Linked by Thom Holwerda on Fri 28th Sep 2012 21:51 UTC, submitted by MOS6510
General Development "When I started writing programs in the late 80s it was pretty primitive and required a lot of study and skill. I was a young kid doing this stuff, the adults at that time had it even worse and some of them did start in the punch card era. This was back when programmers really had to earn their keep, and us newer generations are losing appreciation for that. A generation or two ago they may have been been better coders than us. More importantly they were better craftsmen, and we need to think about that." I'm no programmer, but I do understand that the current crop of programmers could learn a whole lot from older generations. I'm not going to burn my fingers on if they were better programmers or not, but I do believe they have a far greater understanding of the actual workings of a computer. Does the average 'app developer' have any clue whatsoever about low-level code, let alone something like assembly?
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Get off my lawn!
by ingraham on Sun 30th Sep 2012 03:09 UTC
ingraham
Member since:
2006-05-20

You know, I had a discussion recently where my mother sent me a quote from circa 1965 about how terrible a job parents were doing raising their kids... and COMPLETELY missed the irony. I found especially hilarious that she said, "I really do think we're headed for a Fall of Rome scenario." Doesn't she remember what people thought of HER generation? My commie, free-love, drug-addled, flower-child mother, who now drives a mini-van in the suburbs, going on about how kids today have no moral compass!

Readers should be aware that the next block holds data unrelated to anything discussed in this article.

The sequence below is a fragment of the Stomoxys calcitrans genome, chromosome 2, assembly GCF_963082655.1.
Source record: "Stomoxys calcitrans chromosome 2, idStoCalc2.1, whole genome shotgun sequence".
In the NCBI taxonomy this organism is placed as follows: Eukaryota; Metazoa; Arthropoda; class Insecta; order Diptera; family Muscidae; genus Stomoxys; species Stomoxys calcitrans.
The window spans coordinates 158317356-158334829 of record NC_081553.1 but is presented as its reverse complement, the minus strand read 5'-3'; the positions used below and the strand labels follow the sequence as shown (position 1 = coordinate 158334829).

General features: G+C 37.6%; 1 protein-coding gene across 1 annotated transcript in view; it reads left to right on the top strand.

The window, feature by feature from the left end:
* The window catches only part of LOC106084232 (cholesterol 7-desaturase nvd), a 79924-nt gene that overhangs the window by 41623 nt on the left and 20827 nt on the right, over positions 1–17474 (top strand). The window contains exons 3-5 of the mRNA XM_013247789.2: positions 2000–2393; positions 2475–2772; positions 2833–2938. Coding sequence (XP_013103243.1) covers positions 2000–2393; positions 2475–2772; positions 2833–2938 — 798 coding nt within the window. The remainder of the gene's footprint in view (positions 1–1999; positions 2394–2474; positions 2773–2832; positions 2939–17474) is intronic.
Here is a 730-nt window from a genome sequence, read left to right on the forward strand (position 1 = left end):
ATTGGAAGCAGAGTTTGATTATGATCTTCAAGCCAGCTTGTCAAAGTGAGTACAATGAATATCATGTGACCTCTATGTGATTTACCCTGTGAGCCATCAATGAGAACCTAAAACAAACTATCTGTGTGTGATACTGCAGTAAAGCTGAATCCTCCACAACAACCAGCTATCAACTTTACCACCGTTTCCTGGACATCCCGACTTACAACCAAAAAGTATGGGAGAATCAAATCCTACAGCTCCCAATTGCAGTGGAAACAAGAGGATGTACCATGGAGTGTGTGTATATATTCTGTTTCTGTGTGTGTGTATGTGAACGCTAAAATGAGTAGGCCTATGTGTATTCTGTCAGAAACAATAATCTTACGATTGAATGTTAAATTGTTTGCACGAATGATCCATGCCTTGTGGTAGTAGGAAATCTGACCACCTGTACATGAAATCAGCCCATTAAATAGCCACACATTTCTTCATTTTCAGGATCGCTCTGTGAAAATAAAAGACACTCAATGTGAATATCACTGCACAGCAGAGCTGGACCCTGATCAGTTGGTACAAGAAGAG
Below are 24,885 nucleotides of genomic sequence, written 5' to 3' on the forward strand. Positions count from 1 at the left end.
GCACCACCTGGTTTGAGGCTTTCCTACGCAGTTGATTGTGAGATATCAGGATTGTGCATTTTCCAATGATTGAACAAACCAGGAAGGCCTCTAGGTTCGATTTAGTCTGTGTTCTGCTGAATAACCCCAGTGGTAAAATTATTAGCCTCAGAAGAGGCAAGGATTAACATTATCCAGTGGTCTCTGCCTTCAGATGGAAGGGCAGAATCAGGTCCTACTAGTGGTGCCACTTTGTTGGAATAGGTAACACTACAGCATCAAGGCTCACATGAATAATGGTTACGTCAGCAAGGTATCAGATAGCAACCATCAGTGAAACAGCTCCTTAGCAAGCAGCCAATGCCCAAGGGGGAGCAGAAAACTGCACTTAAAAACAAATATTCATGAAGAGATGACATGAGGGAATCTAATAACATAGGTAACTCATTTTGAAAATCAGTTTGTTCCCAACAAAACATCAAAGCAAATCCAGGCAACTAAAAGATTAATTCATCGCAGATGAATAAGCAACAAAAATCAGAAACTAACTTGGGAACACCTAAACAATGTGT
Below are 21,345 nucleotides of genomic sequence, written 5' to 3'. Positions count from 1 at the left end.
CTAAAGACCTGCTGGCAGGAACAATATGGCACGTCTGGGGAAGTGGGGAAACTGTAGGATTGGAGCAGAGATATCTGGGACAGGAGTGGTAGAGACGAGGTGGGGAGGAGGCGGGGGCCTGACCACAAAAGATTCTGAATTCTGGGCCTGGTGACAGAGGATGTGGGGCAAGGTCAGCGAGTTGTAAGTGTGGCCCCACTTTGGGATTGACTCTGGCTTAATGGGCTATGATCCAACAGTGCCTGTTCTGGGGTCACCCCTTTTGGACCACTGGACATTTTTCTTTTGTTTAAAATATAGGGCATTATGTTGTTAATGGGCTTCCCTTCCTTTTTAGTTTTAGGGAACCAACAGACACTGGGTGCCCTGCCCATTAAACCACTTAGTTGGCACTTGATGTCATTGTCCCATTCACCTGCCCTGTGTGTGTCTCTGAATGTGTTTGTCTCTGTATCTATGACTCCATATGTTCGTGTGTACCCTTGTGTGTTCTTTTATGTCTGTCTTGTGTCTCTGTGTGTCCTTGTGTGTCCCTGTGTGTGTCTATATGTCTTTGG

Point by point:
1) "Old Programmers Had to be More Resourceful and Inventive"
Yes and no. Sure, they were far more resource constrained. But then, no one expected them to launch a social network site for millions of users... by Monday. Today, developers have lots of resources, but far more is asked of them.

2) "The Barriers were Higher Back in The Day"
Again, a plus and minus. How many really smart people didn't bother with programming because it was too difficult to get in to?

3) "CopyPasta is Rampant"
Eye of the beholder. If you write your own sort or search algorithm in production code you should be fired on the spot. I would NOT tolerate a coder who thinks he's better than everyone else out there, and thus leaves an unsupportable mess behind. True, copy-pasting won't get you to be the next Herb Sutter, but I'm in business to MAKE MONEY, not make better developers.

4) "People use Frameworks Too Much"
Same as point 3. If there's a framework out there, USE IT. If you're writing a C program, even "Hello, world!," you'd damn well better be using the APR or Glib. Don't you dare try to write your own XML parser. Again, fire-able offenses.

Final note) You can know a lot and still be an idiot. For example, after learning that add instructions are faster than multiply, a developer starts writing "x+x+x" instead of "3*x" in their code. But adding is not TWICE as fast as multiplying, so he just slowed down his code. And he may well have given up some optimization a later compiler might be able to do.

Bottom line: Everybody always claims it was better back in the day. You could call it "Rosy Retrospection" if you like. In Latin they called it "memoria praeteritorum bonorum." That's right, even in ancient Rome they thought back fondly on those times before indoor plumbing.

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